Thursday, October 25, 2012
Tuesday, October 23, 2012
Monday, October 22, 2012
Sunday, October 21, 2012
Saturday, October 20, 2012
The plot is pretty standard, with some interesting variations. A group of teens (two couples) decide to take their chances by visiting the notorious, haunted Munger Road on the outskirts of their city, in the middle of the night. At the same time, we follow a police story about an equally notorious killer who has just escaped. I couldn't help but think of Halloween with this killer-on-the-loose as Michael, and the cop as Dr. Loomis. In any case, the oscillation between the two intervening plots helps keep the pacing up and the story interesting.
At first I thought the perspective was going to stay predominantly through the teens' handheld camera, but, luckily, we stay in the omnipresent third-person camera most of the time. The handheld camera is used a couple of times for some nice little horror-film antics, though.
The acting was above average for an indie horror flick. I enjoyed the genuine fun everyone on set seemed to be having with their roles and interactions.
So, again, it's a retread of movies we've seen before. But, with above-average acting and some nice thrills, it is worth a watch.
Friday, October 19, 2012
Tuesday, October 2, 2012
Subgenre(s): serial killer
Aside from my own self-imposed confusions and preconceptions, the plot takes three distinct turns, all of which are welcome individually and collectively. It begins as a straightforward suspense-thriller about a small ex-mining town, called Cold Rock, in Washington state, where children are disappearing. The town suspects a figure known as The Tall Man. Then the film turns into a psychological thriller; and finally into a dramatic moral-dilemma piece. I won't give anything away by expanding on any of these genres, but I will say that Pascal Laugier (notorious writer-director of Martyrs) did a great job showcasing his talents as a storyteller.
Most notable, visually, is the locale used for the film. One really feels the gloom and inescapable despair of the deteriorated small-town, U. S. A. I've seen plenty of films with this setting, but Laugier gives us a beautiful depiction, using all sorts of details: children playing card games atop torn-out vehicle bench seats, for one example. And there's domestic drama just as we see on episodes of Cops! Transition shots of natural Washington state are not only breathtaking but also effective at imbibing a sense of isolation on the audience.
I am not a Jessica Biel fan--never have been, not even in the Texas Chainsaw remake; not even in Seventh Heaven. But Biel shines brightly in The Tall Man. I was blown away by her acting. And her looks weren't used at all (as in Texas Chainsaw) to make up for bland acting. In fact, she's pale and ratty and dressed in unflattering clothing pretty much the entire time. All other characters were mere flora and fauna, dismissible--well--solely there to support Biel's role.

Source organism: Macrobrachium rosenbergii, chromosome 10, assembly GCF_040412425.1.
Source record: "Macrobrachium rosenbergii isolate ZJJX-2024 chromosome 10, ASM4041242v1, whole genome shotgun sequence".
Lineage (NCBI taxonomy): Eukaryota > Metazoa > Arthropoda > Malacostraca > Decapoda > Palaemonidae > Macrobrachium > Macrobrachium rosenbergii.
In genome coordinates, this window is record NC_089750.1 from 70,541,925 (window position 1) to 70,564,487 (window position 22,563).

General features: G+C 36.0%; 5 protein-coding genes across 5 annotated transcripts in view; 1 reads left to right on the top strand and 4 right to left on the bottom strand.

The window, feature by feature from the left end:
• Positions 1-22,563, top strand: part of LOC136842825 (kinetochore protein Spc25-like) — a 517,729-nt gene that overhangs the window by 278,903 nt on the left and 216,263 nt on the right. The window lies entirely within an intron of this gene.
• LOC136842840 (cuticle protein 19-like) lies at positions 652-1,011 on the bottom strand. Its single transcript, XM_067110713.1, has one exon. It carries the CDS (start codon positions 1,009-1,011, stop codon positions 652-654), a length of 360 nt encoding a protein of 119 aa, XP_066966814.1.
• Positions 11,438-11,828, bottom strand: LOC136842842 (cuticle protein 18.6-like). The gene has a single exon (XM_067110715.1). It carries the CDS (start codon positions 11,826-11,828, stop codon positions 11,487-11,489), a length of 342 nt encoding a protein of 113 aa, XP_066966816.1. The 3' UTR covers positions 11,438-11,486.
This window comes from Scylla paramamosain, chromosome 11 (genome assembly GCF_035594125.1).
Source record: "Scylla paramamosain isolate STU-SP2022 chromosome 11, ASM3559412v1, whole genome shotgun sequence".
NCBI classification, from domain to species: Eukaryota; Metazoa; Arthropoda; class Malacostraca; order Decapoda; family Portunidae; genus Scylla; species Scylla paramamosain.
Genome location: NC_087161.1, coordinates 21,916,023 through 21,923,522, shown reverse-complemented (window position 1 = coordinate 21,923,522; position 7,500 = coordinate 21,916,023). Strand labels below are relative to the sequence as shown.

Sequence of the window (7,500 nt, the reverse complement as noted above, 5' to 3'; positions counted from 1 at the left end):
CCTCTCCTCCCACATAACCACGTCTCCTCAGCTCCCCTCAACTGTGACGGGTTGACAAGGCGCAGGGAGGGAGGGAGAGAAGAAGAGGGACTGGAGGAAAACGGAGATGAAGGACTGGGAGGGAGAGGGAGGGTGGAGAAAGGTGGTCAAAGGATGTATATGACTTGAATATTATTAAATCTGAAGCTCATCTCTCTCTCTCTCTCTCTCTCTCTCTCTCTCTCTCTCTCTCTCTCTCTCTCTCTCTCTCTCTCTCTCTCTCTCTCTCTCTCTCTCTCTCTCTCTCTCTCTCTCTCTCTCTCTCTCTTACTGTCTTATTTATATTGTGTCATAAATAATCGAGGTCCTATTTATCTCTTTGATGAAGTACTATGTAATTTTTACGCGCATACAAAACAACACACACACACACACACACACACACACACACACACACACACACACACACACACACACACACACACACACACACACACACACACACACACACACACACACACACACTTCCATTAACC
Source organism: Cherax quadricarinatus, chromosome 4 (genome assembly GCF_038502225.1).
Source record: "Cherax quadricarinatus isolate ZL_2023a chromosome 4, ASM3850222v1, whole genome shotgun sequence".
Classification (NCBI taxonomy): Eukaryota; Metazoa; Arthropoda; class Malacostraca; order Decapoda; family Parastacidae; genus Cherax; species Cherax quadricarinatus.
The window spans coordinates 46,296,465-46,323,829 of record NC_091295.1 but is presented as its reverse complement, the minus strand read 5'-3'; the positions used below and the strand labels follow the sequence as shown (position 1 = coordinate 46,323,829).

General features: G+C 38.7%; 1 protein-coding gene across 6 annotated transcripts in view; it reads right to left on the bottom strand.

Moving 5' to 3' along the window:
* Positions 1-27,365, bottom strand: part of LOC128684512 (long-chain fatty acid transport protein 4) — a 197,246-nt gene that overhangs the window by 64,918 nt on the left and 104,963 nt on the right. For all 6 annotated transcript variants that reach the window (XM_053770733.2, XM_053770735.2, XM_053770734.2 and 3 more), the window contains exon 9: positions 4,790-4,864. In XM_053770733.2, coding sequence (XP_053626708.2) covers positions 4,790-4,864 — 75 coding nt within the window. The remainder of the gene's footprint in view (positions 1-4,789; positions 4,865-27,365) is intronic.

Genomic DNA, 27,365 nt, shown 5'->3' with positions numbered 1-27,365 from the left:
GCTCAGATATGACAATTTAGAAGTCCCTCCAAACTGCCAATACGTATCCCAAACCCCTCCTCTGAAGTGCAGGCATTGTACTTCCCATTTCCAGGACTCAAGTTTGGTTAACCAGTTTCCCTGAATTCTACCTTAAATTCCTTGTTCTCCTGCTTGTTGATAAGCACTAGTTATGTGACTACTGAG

Though this film has horror elements, you could watch it with anyone who loves suspense-thrillers, as it never really strays too far into mystical horror elements. But it's still welcome for horror fans as a highly entertaining piece of cinema. Here's to Pascal Laugier and Jessica Biel for delivering something of worth to the plethora of films out there.
Monday, October 1, 2012
What I took away in terms of the story was that there's a girl who has been held captive in a 2001: A Space Odyssey-esque facility her entire life, and there's her psychiatrist who has been doing some really far-out stuff with her. That's all one needs to know for the plot, and I think the Netflix envelope says as much. All of the plot's complexities and subplots and twists will steadily make their appearances, enveloped within a panoply of cerebral, dreamlike effects. It's safe to say this is a movie most will agree that one must be in the right frame of mind to watch.
The visual elements of this movie are incredible. Absolutely incredible! Rich colors à la early Argento--Suspiria, for example. During sequences of artistic mastery, the pacing is slowed way down, and we are subjected to stunning, stupor-inducing visuals. At times, you will mutter what the...? but your bafflement, your questioning will trail off because you will be sitting on the edge of the couch, wide-eyed, unblinking, taken hostage by the meticulously edited effects. There are even a few righteous scenes of bloodspraying that aptly pay that 80s homage. Even if there wasn't a plot, I would've loved this movie just for the experience it delivers.
The acting is phenomenal. The cast is minimal: really just the psychiatrist (Michael Rogers) and the patient/captive (Eva Allan). From start to finish, Rogers shines, albeit blackly, as an obsessive maniac with a violent bent, and Allan shines as the tender, beautiful innocence upon which the former character is subjecting his demented plans (wait till you see the sketches!). The initial counseling session is properly paced to establish the tense emotions of the two characters that will soon burst forth and send the movie spiraling into a myriad directions.
Overall, Beyond the Black Rainbow is a great movie. Very well put together; and a great experience for the viewer. It is, however, one of those movies one must be in the mood for. I can see it being relegated to boring, confusing, or even pretentious by those not in the right mood--and I don't (necessarily) mean dropping acid. When you have time and you're not sleepy (because some of the sequences are drawn out in the manner of a Ti West film) and you're in the mood for an artistic, psychological, visually-stunning cinematic experience, just pop this little treat in and enjoy!